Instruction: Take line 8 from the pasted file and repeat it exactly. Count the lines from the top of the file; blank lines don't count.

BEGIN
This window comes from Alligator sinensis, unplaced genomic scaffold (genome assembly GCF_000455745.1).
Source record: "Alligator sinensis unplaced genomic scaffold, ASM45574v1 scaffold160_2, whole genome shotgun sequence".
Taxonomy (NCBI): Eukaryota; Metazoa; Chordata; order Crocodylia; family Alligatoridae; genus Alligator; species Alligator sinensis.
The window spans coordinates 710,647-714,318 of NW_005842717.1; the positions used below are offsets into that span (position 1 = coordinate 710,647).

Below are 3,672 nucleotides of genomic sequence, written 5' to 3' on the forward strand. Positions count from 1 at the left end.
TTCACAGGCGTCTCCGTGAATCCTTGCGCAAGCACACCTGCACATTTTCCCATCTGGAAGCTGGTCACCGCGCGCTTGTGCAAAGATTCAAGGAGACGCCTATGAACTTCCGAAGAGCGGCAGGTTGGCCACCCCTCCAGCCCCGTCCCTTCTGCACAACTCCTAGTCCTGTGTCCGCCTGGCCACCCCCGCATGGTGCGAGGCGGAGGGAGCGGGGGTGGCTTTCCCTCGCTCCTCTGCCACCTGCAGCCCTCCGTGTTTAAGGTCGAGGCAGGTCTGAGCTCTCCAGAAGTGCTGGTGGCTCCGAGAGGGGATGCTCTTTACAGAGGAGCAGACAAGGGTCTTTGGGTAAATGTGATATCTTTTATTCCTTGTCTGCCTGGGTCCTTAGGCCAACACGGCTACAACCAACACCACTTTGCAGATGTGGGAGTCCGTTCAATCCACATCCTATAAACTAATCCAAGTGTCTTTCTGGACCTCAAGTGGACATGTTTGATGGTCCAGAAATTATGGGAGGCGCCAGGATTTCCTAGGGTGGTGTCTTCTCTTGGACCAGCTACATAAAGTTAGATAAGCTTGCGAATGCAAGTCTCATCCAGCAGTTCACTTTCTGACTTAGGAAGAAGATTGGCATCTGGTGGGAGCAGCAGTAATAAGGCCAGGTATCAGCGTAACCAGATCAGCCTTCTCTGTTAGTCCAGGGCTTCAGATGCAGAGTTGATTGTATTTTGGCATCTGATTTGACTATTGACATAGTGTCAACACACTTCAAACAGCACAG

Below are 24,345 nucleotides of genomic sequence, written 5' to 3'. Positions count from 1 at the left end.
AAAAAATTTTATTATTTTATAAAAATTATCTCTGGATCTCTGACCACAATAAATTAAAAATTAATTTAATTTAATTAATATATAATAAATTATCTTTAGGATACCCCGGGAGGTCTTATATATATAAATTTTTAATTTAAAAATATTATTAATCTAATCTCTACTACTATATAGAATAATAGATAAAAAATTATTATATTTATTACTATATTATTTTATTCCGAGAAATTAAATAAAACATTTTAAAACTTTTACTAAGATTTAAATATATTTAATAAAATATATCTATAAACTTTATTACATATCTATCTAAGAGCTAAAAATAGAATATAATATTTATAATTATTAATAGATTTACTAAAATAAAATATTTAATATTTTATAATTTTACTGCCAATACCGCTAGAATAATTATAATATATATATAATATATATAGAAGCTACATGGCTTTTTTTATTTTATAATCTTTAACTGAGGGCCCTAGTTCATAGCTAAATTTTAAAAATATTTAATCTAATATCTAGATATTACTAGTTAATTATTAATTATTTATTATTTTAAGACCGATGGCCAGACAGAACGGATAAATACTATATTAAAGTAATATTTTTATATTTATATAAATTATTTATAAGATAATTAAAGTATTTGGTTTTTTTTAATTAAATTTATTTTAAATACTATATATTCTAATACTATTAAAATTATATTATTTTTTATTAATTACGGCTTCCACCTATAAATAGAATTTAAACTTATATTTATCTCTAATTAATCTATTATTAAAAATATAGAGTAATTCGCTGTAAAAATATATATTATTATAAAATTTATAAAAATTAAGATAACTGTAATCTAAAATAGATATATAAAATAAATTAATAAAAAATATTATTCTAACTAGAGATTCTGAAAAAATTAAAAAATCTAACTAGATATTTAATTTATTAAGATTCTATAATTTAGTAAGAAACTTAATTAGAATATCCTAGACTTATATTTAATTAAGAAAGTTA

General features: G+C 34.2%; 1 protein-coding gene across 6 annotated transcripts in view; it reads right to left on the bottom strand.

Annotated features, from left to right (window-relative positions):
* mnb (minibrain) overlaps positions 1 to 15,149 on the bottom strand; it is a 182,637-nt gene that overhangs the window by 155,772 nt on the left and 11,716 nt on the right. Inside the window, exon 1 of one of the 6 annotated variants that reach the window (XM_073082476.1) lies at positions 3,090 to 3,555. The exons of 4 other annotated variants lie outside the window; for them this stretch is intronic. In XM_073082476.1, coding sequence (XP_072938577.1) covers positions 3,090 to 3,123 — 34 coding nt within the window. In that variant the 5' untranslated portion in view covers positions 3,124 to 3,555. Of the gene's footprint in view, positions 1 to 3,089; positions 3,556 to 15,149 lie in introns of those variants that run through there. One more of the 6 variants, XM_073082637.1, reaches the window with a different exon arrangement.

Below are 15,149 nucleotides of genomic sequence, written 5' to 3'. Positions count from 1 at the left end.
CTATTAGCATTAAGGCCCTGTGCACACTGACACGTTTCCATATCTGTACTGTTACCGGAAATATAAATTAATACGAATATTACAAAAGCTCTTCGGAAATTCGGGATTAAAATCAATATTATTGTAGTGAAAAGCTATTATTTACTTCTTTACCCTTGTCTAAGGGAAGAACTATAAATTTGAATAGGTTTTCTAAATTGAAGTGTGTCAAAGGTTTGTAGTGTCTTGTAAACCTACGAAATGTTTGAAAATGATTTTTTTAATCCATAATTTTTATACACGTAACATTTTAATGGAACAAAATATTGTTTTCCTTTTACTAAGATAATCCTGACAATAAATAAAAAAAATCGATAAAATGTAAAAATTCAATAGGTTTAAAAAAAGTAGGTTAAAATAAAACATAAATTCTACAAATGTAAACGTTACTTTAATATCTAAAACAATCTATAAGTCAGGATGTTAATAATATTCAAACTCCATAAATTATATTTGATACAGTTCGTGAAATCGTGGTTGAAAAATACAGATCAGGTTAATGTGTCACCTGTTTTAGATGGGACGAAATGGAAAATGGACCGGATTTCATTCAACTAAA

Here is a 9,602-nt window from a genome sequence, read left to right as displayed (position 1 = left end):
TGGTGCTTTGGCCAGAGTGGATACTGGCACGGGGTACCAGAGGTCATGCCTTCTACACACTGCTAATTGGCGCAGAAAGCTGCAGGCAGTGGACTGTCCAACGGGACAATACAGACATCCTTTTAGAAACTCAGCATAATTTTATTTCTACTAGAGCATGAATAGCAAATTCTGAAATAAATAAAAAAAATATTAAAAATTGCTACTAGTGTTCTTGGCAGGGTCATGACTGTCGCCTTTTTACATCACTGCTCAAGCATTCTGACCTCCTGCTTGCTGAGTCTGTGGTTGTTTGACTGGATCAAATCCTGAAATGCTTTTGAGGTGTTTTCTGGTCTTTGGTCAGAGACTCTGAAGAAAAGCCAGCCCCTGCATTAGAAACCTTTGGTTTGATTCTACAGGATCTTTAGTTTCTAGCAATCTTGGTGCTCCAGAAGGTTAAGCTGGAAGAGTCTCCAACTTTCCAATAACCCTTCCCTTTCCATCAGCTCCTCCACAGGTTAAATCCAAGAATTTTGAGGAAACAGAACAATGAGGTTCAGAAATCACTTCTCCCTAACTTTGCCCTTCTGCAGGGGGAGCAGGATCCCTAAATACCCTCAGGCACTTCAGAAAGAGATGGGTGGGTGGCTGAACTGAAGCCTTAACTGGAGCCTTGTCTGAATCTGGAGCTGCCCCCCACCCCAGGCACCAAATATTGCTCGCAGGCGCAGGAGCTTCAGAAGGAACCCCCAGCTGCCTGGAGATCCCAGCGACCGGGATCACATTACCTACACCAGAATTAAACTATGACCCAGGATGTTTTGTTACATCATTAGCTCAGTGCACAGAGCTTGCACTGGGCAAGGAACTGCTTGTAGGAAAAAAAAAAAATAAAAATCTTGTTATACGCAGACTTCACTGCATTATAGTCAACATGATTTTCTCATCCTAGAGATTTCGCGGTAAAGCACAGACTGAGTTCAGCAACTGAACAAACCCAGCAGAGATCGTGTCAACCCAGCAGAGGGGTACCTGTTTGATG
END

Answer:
AAAAAATTTTATTATTTTATAAAAATTATCTCTGGATCTCTGACCACAATAAATTAAAAATTAATTTAATTTAATTAATATATAATAAATTATCTTTAGGATACCCCGGGAGGTCTTATATATATAAATTTTTAATTTAAAAATATTATTAATCTAATCTCTACTACTATATAGAATAATAGATAAAAAATTATTATATTTATTACTATATTATTTTATTCCGAGAAATTAAATAAAACATTTTAAAACTTTTACTAAGATTTAAATATATTTAATAAAATATATCTATAAACTTTATTACATATCTATCTAAGAGCTAAAAATAGAATATAATATTTATAATTATTAATAGATTTACTAAAATAAAATATTTAATATTTTATAATTTTACTGCCAATACCGCTAGAATAATTATAATATATATATAATATATATAGAAGCTACATGGCTTTTTTTATTTTATAATCTTTAACTGAGGGCCCTAGTTCATAGCTAAATTTTAAAAATATTTAATCTAATATCTAGATATTACTAGTTAATTATTAATTATTTATTATTTTAAGACCGATGGCCAGACAGAACGGATAAATACTATATTAAAGTAATATTTTTATATTTATATAAATTATTTATAAGATAATTAAAGTATTTGGTTTTTTTTAATTAAATTTATTTTAAATACTATATATTCTAATACTATTAAAATTATATTATTTTTTATTAATTACGGCTTCCACCTATAAATAGAATTTAAACTTATATTTATCTCTAATTAATCTATTATTAAAAATATAGAGTAATTCGCTGTAAAAATATATATTATTATAAAATTTATAAAAATTAAGATAACTGTAATCTAAAATAGATATATAAAATAAATTAATAAAAAATATTATTCTAACTAGAGATTCTGAAAAAATTAAAAAATCTAACTAGATATTTAATTTATTAAGATTCTATAATTTAGTAAGAAACTTAATTAGAATATCCTAGACTTATATTTAATTAAGAAAGTTA